The Non-Farm Payroll Report. Crude inventories. The Federal Open Market Committee Minutes. If you aren’t an economist or passionately devoted to the financial media, you might have no clue what those are. But the reality is, if you’re an investor in the global marketplace and you own stocks and bonds, your money is likely reacting to these data points all year long. Having some insight into what these data points are and why they matter can prove to be useful if you look at them from the perspective of a long-term investor. At the very least, familiarity with how they’re used can demystify some of the financial jargon you read about and hear on television. And if that helps ward off the urge to make reactionary trades in response to every economic blip that causes market movement, so much the better.
The Role of Economic Data
There are a few reasons why economic data is gathered and reported to the public. One reason is to keep investors and anyone else who is interested up to speed on the health of the economy. Another reason is to more effectively correct problems that arise through an efficient system of identifying and monitoring economic trends. This is analogous to taking a blood test in order to monitor your cholesterol or glucose levels. Doing the test regularly can confirm good health or help to identify an early problem before it turns into something worse.
The reporting of consistent, positive data can also help to make our markets more appealing to both domestic and foreign investors. For example, our country regularly sells government bonds to the public. The sale of those bonds may be smoother when our economic indicators are broadly positive.
Our country's Gross Domestic Product (GDP) is one of the major data points that are released by the U.S. Department of Commerce each quarter. The GDP is an accounting of all the goods and services produced in our country each year. The market may form an opinion about the GDP number itself, or on the percentage growth or decline of the GDP over the prior quarter or year. The GDP number is significant in that it represents one measure of the nation's economic health. If the GDP is steadily growing, investors may interpret that as a good sign for U.S. businesses. If the GDP is declining, that may indicate an economic contraction, which could then cause investors to feel less confident about stocks.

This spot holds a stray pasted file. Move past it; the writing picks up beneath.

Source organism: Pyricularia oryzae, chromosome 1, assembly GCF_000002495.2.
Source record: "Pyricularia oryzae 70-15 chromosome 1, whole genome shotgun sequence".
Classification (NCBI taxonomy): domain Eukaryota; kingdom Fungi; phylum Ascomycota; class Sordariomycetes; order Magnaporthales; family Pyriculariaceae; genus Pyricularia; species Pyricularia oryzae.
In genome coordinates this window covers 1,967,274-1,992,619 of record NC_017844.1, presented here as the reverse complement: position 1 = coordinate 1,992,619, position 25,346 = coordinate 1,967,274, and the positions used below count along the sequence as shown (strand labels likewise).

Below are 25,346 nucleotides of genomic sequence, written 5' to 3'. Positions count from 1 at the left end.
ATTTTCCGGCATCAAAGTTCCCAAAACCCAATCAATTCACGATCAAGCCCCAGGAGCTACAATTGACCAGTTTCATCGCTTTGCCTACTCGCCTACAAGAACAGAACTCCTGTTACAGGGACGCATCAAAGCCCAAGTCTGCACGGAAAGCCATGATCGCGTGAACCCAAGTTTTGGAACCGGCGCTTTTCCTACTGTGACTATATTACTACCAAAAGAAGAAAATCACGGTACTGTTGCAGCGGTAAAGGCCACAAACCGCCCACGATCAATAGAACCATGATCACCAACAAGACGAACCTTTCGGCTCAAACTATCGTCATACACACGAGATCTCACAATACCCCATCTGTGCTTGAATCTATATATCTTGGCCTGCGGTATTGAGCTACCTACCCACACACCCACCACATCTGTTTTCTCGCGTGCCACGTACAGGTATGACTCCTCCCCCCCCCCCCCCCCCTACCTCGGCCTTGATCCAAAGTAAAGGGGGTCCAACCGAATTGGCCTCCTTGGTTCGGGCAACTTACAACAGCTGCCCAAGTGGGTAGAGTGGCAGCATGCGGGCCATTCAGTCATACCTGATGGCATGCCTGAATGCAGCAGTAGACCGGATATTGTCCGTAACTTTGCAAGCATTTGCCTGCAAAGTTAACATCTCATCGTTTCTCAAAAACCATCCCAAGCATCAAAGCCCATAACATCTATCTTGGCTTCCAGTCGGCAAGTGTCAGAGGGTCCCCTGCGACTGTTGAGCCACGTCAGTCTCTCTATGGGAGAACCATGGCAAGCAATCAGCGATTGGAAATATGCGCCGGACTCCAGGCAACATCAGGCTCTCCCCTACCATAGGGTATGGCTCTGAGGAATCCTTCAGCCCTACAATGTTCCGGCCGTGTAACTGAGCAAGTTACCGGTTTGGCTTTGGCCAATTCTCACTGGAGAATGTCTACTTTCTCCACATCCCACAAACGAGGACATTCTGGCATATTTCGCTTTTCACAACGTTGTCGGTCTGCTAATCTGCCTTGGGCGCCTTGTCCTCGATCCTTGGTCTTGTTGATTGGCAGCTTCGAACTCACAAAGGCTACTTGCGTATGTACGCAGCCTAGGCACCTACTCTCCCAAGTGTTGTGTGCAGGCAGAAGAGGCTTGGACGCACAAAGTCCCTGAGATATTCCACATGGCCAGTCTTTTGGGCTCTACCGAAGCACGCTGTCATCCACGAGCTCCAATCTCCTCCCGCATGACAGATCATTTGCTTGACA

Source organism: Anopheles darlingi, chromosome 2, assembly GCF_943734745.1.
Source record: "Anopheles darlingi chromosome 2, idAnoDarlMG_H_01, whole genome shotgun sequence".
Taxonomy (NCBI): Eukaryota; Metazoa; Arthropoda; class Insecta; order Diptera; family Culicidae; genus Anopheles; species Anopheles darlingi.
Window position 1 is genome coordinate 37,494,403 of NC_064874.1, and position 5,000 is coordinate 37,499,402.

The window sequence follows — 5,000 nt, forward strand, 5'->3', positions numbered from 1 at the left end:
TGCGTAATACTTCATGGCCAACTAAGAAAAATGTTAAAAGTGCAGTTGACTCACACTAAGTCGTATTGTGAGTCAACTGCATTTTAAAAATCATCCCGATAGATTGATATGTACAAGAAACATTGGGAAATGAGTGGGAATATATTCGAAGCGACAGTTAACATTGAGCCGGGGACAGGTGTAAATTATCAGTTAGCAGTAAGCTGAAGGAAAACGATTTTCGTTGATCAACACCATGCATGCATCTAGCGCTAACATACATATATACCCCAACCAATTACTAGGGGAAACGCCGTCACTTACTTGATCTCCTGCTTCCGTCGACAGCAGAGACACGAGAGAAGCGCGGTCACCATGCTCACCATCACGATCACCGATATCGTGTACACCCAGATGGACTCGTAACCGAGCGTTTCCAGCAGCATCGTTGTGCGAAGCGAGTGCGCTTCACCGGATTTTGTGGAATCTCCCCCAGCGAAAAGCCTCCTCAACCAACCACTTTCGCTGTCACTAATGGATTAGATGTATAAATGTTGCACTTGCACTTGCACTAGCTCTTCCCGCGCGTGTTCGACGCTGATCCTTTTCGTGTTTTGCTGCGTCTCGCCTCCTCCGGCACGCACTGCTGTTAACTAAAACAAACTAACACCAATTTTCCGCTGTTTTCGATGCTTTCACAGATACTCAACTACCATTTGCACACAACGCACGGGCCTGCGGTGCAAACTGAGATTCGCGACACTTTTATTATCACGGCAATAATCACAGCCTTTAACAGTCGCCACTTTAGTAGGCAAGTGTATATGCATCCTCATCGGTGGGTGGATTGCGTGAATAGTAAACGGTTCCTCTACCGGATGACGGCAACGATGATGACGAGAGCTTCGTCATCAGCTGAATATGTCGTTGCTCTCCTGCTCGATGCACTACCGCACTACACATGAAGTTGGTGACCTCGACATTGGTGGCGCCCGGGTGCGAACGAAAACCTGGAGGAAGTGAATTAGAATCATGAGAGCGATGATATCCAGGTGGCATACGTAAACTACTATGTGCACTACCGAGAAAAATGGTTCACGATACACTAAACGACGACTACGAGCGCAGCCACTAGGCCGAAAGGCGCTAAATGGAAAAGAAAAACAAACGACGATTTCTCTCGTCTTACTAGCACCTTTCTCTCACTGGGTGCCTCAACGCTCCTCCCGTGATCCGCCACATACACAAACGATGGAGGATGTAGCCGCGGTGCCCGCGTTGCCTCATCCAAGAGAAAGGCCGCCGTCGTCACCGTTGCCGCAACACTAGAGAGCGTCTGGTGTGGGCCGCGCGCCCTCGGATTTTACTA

The unemployment rate is another key measure of economic health, as told by trends in the work force. If the unemployment rate is low, that may signal that the economy is doing well. The logic there is that if more people are working, that should present itself positively in the form of increased company sales and more personal savings. If the unemployment rate is high or rising, that may imply the economy is struggling, perhaps because employers don’t feel confident enough to hire or aren’t growing quickly enough to support a larger payroll.
Other data points, which are shared on a regular basis, include housing starts, the consumer price index (which measures inflation), retail sales, and industrial production.
How Economic Data May Impact the Market
According to a research paper written by the Federal Reserve Bank of New York, certain announcements, including the Non-Farm Payroll Report, the GDP advance release, and the private sector manufacturing report, produce "economically significant" and "measurably persistent" results within the market. When the results indicate economic growth, asset prices generally rise, and when they indicate economic contraction, asset prices generally fall.
Some economic data is also categorized into either “leading” or “lagging” status. Leading indicators, such as bond yields, signal what may happen in the future. Lagging indicators, such as the unemployment rate, reflect what has already begun to take place in the economy. There are also coincident indicators, such as personal income, which move in step with the current state of the economy.
How Investors May View the Release of Economic Data
The flow of economic data provides information to all investors about how the economy is faring at various points throughout the year. The fact that asset prices may react sharply to economic data should not be taken to mean that investors should time trades around these data releases. That sort of behavior could disrupt a carefully built asset allocation and potentially hinder your portfolio performance. Markets digest a lot of news, and on any given day, incoming economic data is just one set of inputs received by the market. If there is political friction on that same day, or if a big merger takes place, those news items could prove more important to the market.
If you maintain a long time horizon and understand that the market will inevitably receive some negative data as part of normal economic cycles, you may be able to turn bad news for the economy into good news for your portfolio by utilizing a routine, systematic investing strategy. Doing so will cause you to buy assets at random prices, including when they are cheaper due to normal market events.
 Bartolini, Leonardo: Current Issues in Economics and Finance: A publication of the New York Federal Reserve: August, 2008.
 Moffatt, Mike: A Guide to Economic Indicators: http://economics.about.com/cs/businesscycles/a/economic_ind.htm